“To say that homosexuals are safe as long as they are discreet and live their lives in private, is to say that Ann Frank was safe from the Nazis in WWII as long as she hid in her attic.”
Tags: Asylum Seekers, Deportation, Jacqui Smith, Mehdi Kazemi, Refugees, Simon Hughes
Mehdi Kazemi, 19, who sought sanctuary in Britain in 2005 when he discovered that his partner had been hanged in Tehran for engaging in homosexual acts, is expected to be returned to Iran in the next few weeks. Mr Kazemi fled to Holland from Britain last year after the Home Office rejected his claim for asylum. But yesterday, a Dutch court ruled that he should be sent back to Britain after refusing to consider his claim for asylum.
Mr Kazemi arrived in London as a student in 2004, after which his boyfriend was arrested by Iranian police, charged with sodomy and hanged. In a telephone conversation with his father in Tehran, Mr Kazemi was told that, before the execution in April 2006, his boyfriend had been questioned about sexual relations he had with other men and under interrogation had named Mr Kazemi as his partner.
Fearing for his life if he returned to Iran, Mr Kazemi claimed asylum in Britain. But in 2007 his case was refused. Terror-stricken at the prospect of being sent home, the young Iranian made a desperate attempt to evade deportation and fled to Holland.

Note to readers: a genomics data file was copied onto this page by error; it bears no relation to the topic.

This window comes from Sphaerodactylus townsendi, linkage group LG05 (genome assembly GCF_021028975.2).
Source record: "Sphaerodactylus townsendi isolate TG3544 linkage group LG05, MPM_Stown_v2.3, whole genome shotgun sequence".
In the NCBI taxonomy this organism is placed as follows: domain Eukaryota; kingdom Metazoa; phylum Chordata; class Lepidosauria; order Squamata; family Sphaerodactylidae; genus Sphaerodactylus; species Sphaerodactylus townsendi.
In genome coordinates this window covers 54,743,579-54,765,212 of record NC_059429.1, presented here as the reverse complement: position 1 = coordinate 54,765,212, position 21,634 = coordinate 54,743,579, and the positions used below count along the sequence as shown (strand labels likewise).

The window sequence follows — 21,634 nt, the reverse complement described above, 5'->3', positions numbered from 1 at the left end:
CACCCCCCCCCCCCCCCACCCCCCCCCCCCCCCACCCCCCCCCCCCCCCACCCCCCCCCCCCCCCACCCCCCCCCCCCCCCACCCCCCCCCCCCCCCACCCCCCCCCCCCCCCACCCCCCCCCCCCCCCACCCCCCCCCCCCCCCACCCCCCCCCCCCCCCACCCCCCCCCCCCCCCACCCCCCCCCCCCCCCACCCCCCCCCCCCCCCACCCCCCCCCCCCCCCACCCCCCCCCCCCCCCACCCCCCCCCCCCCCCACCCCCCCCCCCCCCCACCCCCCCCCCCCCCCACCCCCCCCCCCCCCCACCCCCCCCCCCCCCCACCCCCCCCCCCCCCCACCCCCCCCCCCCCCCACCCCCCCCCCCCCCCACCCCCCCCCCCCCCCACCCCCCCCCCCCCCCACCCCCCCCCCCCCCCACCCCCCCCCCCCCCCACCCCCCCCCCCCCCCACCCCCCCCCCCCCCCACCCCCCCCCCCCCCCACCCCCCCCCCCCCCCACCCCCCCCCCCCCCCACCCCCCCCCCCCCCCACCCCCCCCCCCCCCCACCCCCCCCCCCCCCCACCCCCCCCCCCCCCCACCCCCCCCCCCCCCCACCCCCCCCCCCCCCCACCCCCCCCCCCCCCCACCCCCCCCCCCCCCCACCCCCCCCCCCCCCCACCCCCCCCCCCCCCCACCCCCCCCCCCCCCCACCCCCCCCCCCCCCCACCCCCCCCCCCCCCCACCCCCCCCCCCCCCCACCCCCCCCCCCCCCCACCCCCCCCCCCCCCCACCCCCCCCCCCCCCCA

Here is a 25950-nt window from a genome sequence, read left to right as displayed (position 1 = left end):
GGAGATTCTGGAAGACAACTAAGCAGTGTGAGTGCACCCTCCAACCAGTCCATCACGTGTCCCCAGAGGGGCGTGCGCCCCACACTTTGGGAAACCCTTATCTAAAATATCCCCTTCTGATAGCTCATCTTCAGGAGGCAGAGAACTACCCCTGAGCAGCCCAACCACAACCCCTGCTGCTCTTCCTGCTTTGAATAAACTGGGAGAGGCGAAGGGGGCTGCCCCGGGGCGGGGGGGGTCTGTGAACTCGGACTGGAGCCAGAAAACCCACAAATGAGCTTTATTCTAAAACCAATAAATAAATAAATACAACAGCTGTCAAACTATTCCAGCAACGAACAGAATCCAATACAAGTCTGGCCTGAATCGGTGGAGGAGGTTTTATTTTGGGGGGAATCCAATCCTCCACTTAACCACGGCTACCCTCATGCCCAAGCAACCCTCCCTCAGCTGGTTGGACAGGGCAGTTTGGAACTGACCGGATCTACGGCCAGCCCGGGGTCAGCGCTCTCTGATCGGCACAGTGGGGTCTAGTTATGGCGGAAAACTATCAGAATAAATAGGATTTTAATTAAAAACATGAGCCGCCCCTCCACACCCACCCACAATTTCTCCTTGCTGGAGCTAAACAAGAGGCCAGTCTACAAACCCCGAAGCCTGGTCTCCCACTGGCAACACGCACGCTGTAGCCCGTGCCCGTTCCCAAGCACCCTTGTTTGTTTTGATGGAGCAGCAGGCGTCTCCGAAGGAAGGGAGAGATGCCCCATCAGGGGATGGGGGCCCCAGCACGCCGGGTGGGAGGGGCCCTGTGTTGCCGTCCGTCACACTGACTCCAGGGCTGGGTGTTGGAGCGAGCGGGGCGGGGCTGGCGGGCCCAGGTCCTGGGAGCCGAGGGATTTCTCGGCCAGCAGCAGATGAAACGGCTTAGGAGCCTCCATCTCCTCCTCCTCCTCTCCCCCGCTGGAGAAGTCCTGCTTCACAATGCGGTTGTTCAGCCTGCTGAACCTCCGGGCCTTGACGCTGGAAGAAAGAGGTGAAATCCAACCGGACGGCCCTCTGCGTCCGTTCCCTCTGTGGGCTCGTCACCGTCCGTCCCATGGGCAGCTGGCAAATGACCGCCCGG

Apparently the Dutch are not quite as culpable of sending someone to their death as we are; the BBC reports that “under the EU’s 2003 Dublin Regulation, the state the applicant first enters is responsible for processing their application.” So our government should’ve made the right decision in the first place.
Lib Dem Simon Hughes is apparently taking Kazemi’s case further, and there is still time for Home Secretary Jacqui Smith to intervene and save him from certain death. For those who want to pressure their MPs into shaming her to do the right thing, Paul Canning has the details:
Please help by doing any of the following today:
- PLEASE contact your MP today. The media coverage is no guarantee that Jacqui Smith will not send him back.
You can also use the following contact points:
On Saturday March 22nd at 2pm Middle East Workers’ Solidarity will be staging a protest opposite Downing Street in defence of Mehdi Kazemi, a gay Iranian asylum seeker who the British government plans to send back to Iran on the grounds that if gay Iranians are “discreet about their sexuality”, they will not get in trouble.
In fact, Mehdi Kazemi’s boyfriend in Iran has already been executed for being gay, and the regime knows about Mehdi Kazemi and will likely kill him if he returns. We are demonstrating to demand that he should not be sent to his death in Iran, and that he should be allowed to stay in Britain if he so chooses.”
Other bloggers who’ve posted on the subject (and who’ll doubtless offer more comment & background on the case, not to mention a more reliable update service) are as follows:
Since there are bound to be many more that I’ve missed (this post has been constructed in a bit of a lunch hour rush), there’s always a Google Blogsearch.
Since much of yesterday seemed to revolve around Lord Goldsmith’s plans for making us all prouder, more patriotic Brits, I think Alex Parsons deserves the last word:
What would make me proud to be British? Making it through a whole week without being disgusted by my government would be a step in the right direction.
Update: From the comments:
Hia website has now been set up to support Madhi’s case